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C# OOP: Inheritance or Components for an Item System

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My question is about OOP, and best practice writing in C# for Unity.

Say I'm writing components for an item system.

 

Consumables have quantity.

Weapons have durability, damage, block and stats.

Armour has durability, armour and stats.

Shield has durability, block, armour and stats.

 

In this situation, should I...

  1. write a Consumable component, Weapon component, Shield component and Armour component that each extend an Item class?
  2. write a Quantity component, Durability component, Damage component, Block component, Armour component and Stats component, then add as required?
  3. write an Item component with all the possible fields plus an enum that decides which ones go unused?

I like 1) because it defines the items by what they do, but there's repetition of fields horizontally in the inheritance tree.

I like 2) because there's no repetition, but it allows for the creation of items that don't make sense. There's no strict definition going on, just the existence or non-existence of components, and some might need to be mutually exclusive.

I like 3) because it's the solution to the problem with 1), and the enum is kind of a solution to the problem with 2), but it seems wasteful to deal with a larger data structure than required for every item.

Any thoughts?

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A fourth option would be to just maintain a list of properties which you can query at runtime. This is often more versatile than hardcoding all variations into your class system. It allows you for example to invent new properties and rules on-the-go or make new combinations in a level editor. There's many possibilities that you can't have with hardcoded classes.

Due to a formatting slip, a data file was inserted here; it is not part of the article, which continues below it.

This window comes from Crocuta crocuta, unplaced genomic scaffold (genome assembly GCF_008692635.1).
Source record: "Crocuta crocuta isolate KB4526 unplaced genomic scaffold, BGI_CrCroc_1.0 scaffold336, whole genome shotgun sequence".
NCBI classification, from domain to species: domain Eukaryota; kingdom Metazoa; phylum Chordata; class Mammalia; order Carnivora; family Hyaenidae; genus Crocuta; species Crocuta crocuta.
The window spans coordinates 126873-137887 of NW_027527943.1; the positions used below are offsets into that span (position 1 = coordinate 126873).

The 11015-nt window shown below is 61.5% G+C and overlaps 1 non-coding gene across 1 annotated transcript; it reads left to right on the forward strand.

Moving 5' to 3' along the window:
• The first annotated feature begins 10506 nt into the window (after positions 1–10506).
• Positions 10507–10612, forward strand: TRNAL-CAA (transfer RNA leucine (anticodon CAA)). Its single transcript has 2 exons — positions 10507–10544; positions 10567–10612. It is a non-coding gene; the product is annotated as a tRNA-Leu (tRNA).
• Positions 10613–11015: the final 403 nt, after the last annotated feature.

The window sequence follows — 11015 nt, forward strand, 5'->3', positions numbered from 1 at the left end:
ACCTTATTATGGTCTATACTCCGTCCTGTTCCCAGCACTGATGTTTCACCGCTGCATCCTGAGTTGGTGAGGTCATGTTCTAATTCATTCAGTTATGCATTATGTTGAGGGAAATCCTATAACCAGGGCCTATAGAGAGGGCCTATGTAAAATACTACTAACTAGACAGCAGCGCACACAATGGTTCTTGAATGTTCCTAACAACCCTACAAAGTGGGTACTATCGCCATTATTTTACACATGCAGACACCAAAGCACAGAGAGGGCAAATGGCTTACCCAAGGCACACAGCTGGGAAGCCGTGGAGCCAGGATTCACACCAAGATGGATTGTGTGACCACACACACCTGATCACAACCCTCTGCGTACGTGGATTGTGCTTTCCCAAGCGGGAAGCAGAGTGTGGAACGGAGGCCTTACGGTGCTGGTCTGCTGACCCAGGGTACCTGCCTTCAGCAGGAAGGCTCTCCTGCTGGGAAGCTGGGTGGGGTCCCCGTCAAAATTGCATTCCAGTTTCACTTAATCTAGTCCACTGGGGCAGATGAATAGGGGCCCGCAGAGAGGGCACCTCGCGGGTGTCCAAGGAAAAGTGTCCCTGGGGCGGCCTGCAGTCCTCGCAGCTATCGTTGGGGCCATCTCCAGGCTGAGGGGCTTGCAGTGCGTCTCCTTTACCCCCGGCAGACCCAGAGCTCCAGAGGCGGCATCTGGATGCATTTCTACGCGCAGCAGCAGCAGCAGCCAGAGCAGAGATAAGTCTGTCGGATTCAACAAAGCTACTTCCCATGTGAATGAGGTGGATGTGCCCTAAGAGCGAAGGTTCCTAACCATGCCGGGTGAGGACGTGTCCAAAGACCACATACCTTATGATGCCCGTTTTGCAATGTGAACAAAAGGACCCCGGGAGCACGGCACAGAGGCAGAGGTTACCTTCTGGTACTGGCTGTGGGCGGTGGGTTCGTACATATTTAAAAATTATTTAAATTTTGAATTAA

Not saying this is what you should use here, but consider the concept behind it.

 

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I don't think there can be a single best practice here. I've seen all three of your approaches in practice. You've correctly identified the tradeoffs involved in your choices, so the next thing to do is weigh up how much those tradeoffs apply to your game. For example, if there are only a handful of fields that are not needed for every item (e.g. durability not needed on consumables) then you are not wasting much, and that might be a good approach.

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Thanks for your input and advice.

I find myself procrastinating a lot on how to best approach problems like this. I'd actually started doing 1) but it got more messy than I'd like it to be.

@Prototype's fourth option sounds the same as 2), unless I'm misunderstanding something?

I think I was expecting to be told to pursue 2), but I might try 3) as suggested by @Kylotan.

If you google this sort of problem, it returns a lot of articles saying you should try to favour composition over inheritance. Unity also seems to encourage an 'Entity-Component' system. I think maybe I have a tendency to overuse inheritance. I guess I'll try the other approaches and see how it goes.